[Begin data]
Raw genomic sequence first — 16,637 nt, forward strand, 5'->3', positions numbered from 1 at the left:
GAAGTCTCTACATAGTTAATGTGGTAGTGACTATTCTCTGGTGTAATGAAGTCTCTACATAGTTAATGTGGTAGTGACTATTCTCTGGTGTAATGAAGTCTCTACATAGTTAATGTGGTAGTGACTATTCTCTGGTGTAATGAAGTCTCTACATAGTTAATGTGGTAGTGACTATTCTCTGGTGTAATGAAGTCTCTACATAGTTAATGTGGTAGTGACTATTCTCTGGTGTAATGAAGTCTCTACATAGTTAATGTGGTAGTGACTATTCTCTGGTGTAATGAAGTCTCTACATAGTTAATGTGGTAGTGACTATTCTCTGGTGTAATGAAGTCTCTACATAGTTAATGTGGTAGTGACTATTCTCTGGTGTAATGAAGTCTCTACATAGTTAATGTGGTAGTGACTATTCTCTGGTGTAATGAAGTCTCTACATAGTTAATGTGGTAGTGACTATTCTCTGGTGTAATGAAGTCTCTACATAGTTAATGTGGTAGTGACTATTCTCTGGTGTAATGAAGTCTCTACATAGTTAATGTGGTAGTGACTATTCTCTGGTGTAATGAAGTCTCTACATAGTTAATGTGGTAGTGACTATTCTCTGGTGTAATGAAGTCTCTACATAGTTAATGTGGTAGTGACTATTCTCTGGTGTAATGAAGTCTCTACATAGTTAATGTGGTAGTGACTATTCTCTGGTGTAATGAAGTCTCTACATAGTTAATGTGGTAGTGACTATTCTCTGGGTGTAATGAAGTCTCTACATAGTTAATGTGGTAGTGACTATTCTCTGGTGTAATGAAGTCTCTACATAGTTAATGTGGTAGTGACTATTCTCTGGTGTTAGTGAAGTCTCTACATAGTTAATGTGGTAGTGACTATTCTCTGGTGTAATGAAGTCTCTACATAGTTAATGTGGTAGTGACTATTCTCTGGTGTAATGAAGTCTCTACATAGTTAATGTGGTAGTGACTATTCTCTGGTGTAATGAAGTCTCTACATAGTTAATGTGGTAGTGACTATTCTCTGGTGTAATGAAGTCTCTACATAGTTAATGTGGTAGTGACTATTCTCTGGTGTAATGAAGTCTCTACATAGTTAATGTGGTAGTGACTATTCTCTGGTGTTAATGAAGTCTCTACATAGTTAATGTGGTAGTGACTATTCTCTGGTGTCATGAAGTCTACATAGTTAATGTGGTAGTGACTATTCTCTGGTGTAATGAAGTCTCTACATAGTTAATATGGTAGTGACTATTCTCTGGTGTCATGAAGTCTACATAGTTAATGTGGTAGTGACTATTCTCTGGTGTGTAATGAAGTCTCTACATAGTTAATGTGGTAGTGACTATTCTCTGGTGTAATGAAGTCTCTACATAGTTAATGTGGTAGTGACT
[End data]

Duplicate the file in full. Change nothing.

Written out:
Raw genomic sequence first — 16,637 nt, forward strand, 5'->3', positions numbered from 1 at the left:
GAAGTCTCTACATAGTTAATGTGGTAGTGACTATTCTCTGGTGTAATGAAGTCTCTACATAGTTAATGTGGTAGTGACTATTCTCTGGTGTAATGAAGTCTCTACATAGTTAATGTGGTAGTGACTATTCTCTGGTGTAATGAAGTCTCTACATAGTTAATGTGGTAGTGACTATTCTCTGGTGTAATGAAGTCTCTACATAGTTAATGTGGTAGTGACTATTCTCTGGTGTAATGAAGTCTCTACATAGTTAATGTGGTAGTGACTATTCTCTGGTGTAATGAAGTCTCTACATAGTTAATGTGGTAGTGACTATTCTCTGGTGTAATGAAGTCTCTACATAGTTAATGTGGTAGTGACTATTCTCTGGTGTAATGAAGTCTCTACATAGTTAATGTGGTAGTGACTATTCTCTGGTGTAATGAAGTCTCTACATAGTTAATGTGGTAGTGACTATTCTCTGGTGTAATGAAGTCTCTACATAGTTAATGTGGTAGTGACTATTCTCTGGTGTAATGAAGTCTCTACATAGTTAATGTGGTAGTGACTATTCTCTGGTGTAATGAAGTCTCTACATAGTTAATGTGGTAGTGACTATTCTCTGGTGTAATGAAGTCTCTACATAGTTAATGTGGTAGTGACTATTCTCTGGTGTAATGAAGTCTCTACATAGTTAATGTGGTAGTGACTATTCTCTGGTGTAATGAAGTCTCTACATAGTTAATGTGGTAGTGACTATTCTCTGGGTGTAATGAAGTCTCTACATAGTTAATGTGGTAGTGACTATTCTCTGGTGTAATGAAGTCTCTACATAGTTAATGTGGTAGTGACTATTCTCTGGTGTTAGTGAAGTCTCTACATAGTTAATGTGGTAGTGACTATTCTCTGGTGTAATGAAGTCTCTACATAGTTAATGTGGTAGTGACTATTCTCTGGTGTAATGAAGTCTCTACATAGTTAATGTGGTAGTGACTATTCTCTGGTGTAATGAAGTCTCTACATAGTTAATGTGGTAGTGACTATTCTCTGGTGTAATGAAGTCTCTACATAGTTAATGTGGTAGTGACTATTCTCTGGTGTAATGAAGTCTCTACATAGTTAATGTGGTAGTGACTATTCTCTGGTGTTAATGAAGTCTCTACATAGTTAATGTGGTAGTGACTATTCTCTGGTGTCATGAAGTCTACATAGTTAATGTGGTAGTGACTATTCTCTGGTGTAATGAAGTCTCTACATAGTTAATATGGTAGTGACTATTCTCTGGTGTCATGAAGTCTACATAGTTAATGTGGTAGTGACTATTCTCTGGTGTGTAATGAAGTCTCTACATAGTTAATGTGGTAGTGACTATTCTCTGGTGTAATGAAGTCTCTACATAGTTAATGTGGTAGTGACT